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The JBoss Tools Target Platforms project


JBoss Tools Target Platforms project provides the JBoss Tools Eclipse-based target platforrms used by JBoss Tools projects.

The 'master' branch only contains shared content - see the 4.x branches for the actual target platform definitions. To build them, simply run 'mvn verify' in a given target platform folder.

Get the code

The easiest way to get started with the code is to create your own fork, and then clone your fork:

$ git clone<you>/jbosstools-target-platforms.git
$ cd jbosstools-build
$ git remote add upstream git://

At any time, you can pull changes from the upstream and merge them onto your 4.3.0 branch:

$ git checkout 4.3.0               # switches to the '4.3.0' branch
$ git pull upstream 4.3.0          # fetches all 'upstream' changes and merges 'upstream/4.3.0' onto your '4.3.0' branch
$ git push origin                  # pushes all the updates to your fork, which should be in-sync with 'upstream'

The general idea is to keep your '4.3.0' branch in-sync with the 'upstream/4.3.0'.

Building JBoss Tools Target Platforms

To build JBoss Tools Target Platforms requires specific versions of Java and Maven. Also, there is some Maven setup. The How to Build JBoss Tools with Maven 3 document will guide you through that setup.

This command will run the build:

$ mvn clean verify

If you want to run the build and fetch source bundles at the same time as other bundles are being resolved, do this:

$ mvn clean verify -Dmirror-target-to-repo.includeSources=true

If you want to run the build and not fail if there's a problem w/ validation, do this:

$ mvn clean verify -Dvalidate-target-platform.failOnError=false

If you just want to check if things compiles/builds you can run:

$ mvn clean verify -DskipTest=true

But do not push changes without having the new and existing unit tests pass!

Updating versions of IUs in .target files

When moving from one version of the target to another, the steps are:

  1. Bump the target platform versions contained in all 5 pom.xml and 2 *.target files.

  2. Update the URLs contained in and (by hand). Check in changes (but do not push to master).

  3. Regenerate the IU versions, using, and validate results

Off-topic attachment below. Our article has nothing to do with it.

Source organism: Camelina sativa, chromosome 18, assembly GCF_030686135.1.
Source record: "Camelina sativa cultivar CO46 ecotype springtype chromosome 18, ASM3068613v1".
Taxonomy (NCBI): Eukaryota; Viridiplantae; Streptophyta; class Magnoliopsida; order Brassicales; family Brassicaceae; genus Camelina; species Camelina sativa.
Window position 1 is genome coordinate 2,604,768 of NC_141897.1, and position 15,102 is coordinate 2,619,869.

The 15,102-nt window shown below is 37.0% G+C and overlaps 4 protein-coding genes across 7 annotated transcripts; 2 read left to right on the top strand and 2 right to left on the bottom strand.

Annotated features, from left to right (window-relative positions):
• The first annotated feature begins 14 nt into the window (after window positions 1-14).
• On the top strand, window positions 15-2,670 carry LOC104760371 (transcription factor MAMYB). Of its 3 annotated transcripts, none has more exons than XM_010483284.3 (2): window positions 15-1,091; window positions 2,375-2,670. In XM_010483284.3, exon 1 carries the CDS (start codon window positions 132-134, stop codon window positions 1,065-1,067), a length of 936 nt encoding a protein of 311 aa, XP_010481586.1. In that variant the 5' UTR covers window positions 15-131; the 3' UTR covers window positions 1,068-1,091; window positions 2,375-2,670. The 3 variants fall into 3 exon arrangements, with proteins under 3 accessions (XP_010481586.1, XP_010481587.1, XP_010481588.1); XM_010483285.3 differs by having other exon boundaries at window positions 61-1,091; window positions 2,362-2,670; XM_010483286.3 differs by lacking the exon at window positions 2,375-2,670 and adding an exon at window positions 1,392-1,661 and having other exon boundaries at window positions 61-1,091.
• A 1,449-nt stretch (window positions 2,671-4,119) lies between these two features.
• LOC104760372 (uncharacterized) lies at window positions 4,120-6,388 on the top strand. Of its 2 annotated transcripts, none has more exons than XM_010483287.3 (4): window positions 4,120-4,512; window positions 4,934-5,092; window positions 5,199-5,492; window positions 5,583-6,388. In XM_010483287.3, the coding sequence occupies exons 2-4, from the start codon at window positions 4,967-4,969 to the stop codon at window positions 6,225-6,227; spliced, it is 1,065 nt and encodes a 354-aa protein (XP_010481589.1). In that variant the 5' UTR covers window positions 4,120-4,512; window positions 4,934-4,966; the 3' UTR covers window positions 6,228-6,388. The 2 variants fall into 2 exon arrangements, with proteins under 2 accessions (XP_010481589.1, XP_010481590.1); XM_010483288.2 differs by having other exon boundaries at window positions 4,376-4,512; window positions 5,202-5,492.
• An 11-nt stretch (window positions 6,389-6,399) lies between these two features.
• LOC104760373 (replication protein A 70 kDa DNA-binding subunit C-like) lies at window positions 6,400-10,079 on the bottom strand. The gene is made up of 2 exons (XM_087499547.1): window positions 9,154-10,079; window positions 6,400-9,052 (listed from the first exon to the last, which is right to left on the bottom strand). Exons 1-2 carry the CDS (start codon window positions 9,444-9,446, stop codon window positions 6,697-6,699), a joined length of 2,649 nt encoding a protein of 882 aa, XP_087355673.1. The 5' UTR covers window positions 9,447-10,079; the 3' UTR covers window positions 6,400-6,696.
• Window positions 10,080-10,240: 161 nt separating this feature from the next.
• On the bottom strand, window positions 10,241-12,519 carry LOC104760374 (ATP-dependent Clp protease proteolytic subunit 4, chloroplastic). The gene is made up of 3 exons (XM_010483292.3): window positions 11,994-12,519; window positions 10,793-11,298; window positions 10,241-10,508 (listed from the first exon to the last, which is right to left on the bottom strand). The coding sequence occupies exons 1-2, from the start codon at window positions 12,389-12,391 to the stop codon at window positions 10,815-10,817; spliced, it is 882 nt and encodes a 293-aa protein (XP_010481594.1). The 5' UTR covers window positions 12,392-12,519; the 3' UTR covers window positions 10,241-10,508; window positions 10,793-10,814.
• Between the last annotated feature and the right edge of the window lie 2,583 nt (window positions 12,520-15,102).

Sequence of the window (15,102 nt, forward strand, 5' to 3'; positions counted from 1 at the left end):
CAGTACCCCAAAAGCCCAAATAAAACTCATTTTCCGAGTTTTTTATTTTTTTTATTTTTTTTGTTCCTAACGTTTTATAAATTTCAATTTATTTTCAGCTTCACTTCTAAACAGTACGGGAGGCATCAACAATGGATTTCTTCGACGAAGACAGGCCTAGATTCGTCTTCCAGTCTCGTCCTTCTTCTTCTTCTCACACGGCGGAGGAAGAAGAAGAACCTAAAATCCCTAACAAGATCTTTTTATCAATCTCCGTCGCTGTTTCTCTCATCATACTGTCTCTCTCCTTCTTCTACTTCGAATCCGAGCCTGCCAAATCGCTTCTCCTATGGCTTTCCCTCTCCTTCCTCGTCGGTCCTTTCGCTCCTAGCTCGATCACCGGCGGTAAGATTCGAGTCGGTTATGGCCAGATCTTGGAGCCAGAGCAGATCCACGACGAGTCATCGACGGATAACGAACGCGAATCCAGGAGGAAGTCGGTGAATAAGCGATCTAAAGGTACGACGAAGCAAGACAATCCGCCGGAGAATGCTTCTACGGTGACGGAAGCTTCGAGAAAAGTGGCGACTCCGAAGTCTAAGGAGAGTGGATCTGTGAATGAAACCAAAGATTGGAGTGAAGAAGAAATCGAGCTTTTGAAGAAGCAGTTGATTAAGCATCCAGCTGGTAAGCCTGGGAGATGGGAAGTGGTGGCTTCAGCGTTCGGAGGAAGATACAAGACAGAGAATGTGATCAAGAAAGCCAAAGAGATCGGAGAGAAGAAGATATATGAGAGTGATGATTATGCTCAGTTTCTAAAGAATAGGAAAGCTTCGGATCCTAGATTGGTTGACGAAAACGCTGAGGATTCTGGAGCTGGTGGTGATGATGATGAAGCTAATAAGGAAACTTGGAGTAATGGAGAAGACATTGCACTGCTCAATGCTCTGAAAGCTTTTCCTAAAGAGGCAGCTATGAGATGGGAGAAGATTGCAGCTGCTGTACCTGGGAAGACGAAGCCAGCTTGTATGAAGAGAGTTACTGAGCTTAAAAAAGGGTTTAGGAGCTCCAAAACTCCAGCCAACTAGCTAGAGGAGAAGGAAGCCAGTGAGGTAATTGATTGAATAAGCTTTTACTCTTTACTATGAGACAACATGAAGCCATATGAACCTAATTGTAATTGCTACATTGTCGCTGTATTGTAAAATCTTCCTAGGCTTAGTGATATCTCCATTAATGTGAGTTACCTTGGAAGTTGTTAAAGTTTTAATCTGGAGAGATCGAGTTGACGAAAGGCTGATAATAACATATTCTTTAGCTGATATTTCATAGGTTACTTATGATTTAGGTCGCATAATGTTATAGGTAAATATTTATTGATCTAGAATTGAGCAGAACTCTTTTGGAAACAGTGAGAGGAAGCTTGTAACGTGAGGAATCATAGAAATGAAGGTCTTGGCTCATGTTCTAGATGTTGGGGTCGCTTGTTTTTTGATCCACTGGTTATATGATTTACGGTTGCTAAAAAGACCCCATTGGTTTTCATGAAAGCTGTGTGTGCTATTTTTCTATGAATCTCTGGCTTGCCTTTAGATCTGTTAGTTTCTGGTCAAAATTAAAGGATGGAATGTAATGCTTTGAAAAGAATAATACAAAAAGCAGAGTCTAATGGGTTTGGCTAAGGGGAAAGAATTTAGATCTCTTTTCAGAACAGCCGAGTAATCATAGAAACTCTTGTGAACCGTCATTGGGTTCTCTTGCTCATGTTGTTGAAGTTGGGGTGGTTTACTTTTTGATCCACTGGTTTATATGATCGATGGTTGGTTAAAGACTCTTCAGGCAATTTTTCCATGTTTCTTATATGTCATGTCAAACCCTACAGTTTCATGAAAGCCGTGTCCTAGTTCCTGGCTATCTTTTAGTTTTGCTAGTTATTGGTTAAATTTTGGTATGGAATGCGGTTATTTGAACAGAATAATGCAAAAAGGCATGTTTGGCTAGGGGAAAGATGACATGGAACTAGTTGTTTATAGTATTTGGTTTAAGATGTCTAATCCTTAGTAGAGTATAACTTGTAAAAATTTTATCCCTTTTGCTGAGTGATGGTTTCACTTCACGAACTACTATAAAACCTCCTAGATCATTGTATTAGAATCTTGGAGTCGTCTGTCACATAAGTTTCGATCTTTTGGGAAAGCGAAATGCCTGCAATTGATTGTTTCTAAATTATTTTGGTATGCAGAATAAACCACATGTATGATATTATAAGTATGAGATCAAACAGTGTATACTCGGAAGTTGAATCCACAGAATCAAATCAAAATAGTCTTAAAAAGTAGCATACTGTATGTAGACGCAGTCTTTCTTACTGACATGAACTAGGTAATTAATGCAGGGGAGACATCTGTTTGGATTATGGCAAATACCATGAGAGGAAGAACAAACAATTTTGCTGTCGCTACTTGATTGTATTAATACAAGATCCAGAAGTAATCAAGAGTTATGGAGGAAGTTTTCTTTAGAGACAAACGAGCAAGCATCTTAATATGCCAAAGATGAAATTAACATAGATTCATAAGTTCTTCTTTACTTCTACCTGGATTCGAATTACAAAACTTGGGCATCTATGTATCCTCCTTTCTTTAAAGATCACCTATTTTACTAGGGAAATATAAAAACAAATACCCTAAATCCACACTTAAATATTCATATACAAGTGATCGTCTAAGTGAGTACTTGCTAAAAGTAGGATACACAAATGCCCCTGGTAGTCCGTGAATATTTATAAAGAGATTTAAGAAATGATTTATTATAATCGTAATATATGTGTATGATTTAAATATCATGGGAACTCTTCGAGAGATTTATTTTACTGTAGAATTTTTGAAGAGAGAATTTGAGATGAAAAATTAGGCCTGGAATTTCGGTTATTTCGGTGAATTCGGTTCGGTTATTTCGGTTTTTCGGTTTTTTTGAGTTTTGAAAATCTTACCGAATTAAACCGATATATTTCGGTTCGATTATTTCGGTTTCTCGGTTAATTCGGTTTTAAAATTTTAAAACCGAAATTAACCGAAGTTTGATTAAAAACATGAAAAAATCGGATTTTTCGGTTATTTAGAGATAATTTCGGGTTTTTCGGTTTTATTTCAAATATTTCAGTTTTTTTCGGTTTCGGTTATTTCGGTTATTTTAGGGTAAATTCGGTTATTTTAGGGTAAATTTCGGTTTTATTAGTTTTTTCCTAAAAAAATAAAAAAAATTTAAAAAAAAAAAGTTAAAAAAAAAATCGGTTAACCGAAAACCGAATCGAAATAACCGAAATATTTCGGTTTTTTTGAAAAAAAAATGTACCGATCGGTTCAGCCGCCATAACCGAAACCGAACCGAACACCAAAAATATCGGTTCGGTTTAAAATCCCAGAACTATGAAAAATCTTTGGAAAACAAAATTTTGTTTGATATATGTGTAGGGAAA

# point BASEDIR to where you have these sources checked out
    BASEDIR=$HOME/jbosstools-target-platforms; # or, just do this:
    for PROJECT in jbosstools jbdevstudio; do 
      # Merge changes in new target file to actual target file
      pushd ${BASEDIR}/${PROJECT}/multiple && mvn -U -DtargetFile=${PROJECT} && rm -f ${PROJECT} ${PROJECT}-multiple.target_update_hints.txt && mv -f ${PROJECT} ${PROJECT} && popd
      # Resolve the new 'multiple' target platform and verify it is self-contained by building the 'unified' target platform too
      pushd ${BASEDIR}/${PROJECT} && mvn -U install -DtargetRepositoryUrl=file://${BASEDIR}/${PROJECT}/multiple/target/${PROJECT} && popd

  1. Check in updated target files & push to the branch.

Contribute fixes and features

JBoss Tools Target Platforms is open source, and we welcome anybody that wants to participate and contribute!

If you want to fix a bug or make any changes, please log an issue in the JBoss Tools JIRA describing the bug or new feature and give it a component type of build. Then we highly recommend making the changes on a topic branch named with the JIRA issue number. For example, this command creates a branch for the JBIDE-1234 issue:

$ git checkout -b jbide-1234

After you're happy with your changes and a full build (with unit tests) runs successfully, commit your changes on your topic branch (with good comments). Then it's time to check for any recent changes that were made in the official repository:

$ git checkout 4.3.0               # switches to the '4.3.0' branch
$ git pull upstream 4.3.0          # fetches all 'upstream' changes and merges 'upstream/4.3.0' onto your '4.3.0' branch
$ git checkout jbide-1234           # switches to your topic branch
$ git rebase 4.3.0                 # reapplies your changes on top of the latest in 4.3.0
                                      (i.e., the latest from 4.3.0 will be the new base for your changes)

If the pull grabbed a lot of changes, you should rerun your build with tests enabled to make sure your changes are still good.

You can then push your topic branch and its changes into your public fork repository:

$ git push origin jbide-1234         # pushes your topic branch into your public fork of JBoss Tools Target Platforms

And then generate a pull-request where we can review the proposed changes, comment on them, discuss them with you, and if everything is good merge the changes right into the official repository.

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